The title turned me off at first. Molly’s Game. Sounded young adult or chick flick, two genres I don’t watch often. Maybe that’s why I didn’t notice the film when it came out in 2017.
But then I discovered Jessica Chastain was the star. She’s on my list. She appeared in two movies I thought were excellent and I highly recommend: Take Shelter (she plays the wife of Michael Shannon, another favorite of mine); and A Most Violent Year (again a wife, but powerful). Both of those movies deserve a lot more attention than they’ve gotten.
Chastain also played a savvy and obsessive CIA agent in Zero Dark Thirty.
In Molly’s Game, she plays Molly Bloom, who rises from waitress to personal assistant to hosting a super high-stakes poker game, where insanely rich people might drop more than $500K on their gambling addiction in a night.
The movie is based on the true story of Molly Bloom, who ran a poker game for movie stars, famous athletes, and CEOs. A few years into her venture, she got arrested by the FBI.
The film opens with Molly getting arrested, so that part is no spoiler, and then her backstory fills in. There’s a great sequence of young Molly as a promising, Olympic caliber skier under the thumb of a domineering father (Kevin Costner). Here we discover the origin of Molly’s feelings towards powerful father figures. There follows a lot of sharp scenes of Molly handling a group of rich, entitled men. It’s a rotating cast of card players, but several are regulars and we get a little closer to the root of their gambling, their neediness.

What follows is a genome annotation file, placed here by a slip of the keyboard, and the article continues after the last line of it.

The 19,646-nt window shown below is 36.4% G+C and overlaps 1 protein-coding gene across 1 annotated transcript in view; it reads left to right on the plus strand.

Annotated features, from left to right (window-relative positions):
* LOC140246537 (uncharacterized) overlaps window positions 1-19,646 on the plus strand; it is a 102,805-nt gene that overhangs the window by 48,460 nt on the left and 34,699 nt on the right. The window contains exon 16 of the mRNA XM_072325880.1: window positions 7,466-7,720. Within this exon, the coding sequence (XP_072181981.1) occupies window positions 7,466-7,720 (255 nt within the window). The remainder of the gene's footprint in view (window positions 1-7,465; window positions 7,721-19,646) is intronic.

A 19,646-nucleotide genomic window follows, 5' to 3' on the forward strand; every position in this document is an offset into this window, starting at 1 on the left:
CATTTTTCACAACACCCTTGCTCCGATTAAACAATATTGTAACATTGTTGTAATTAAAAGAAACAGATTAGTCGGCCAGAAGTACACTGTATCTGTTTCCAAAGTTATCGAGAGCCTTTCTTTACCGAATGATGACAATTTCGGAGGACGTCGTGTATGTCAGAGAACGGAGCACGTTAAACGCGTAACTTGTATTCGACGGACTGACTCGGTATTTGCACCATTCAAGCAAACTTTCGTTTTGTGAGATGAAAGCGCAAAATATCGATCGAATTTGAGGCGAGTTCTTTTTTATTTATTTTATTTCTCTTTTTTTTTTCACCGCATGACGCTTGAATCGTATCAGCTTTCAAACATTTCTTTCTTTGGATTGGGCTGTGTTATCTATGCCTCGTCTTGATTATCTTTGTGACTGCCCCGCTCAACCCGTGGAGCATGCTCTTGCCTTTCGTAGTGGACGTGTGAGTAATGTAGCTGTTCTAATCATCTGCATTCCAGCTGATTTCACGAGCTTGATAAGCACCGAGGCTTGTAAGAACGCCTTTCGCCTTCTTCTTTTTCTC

The screenplay is strong, with Chastain’s first person voice over moving the story always forward, even during flashbacks. I have a weakness for voice over in film, because it’s literary. Done right, voice over in movies combines the best of the written word and visual storytelling.
Overall, the dialog strikes as authentic. Quick visual editing gets across the concept of poker and its pressure stakes, without dulling viewers with an actual game. There’s nothing shocking or even surprising about the ending, but the climax and conclusion fit the story well.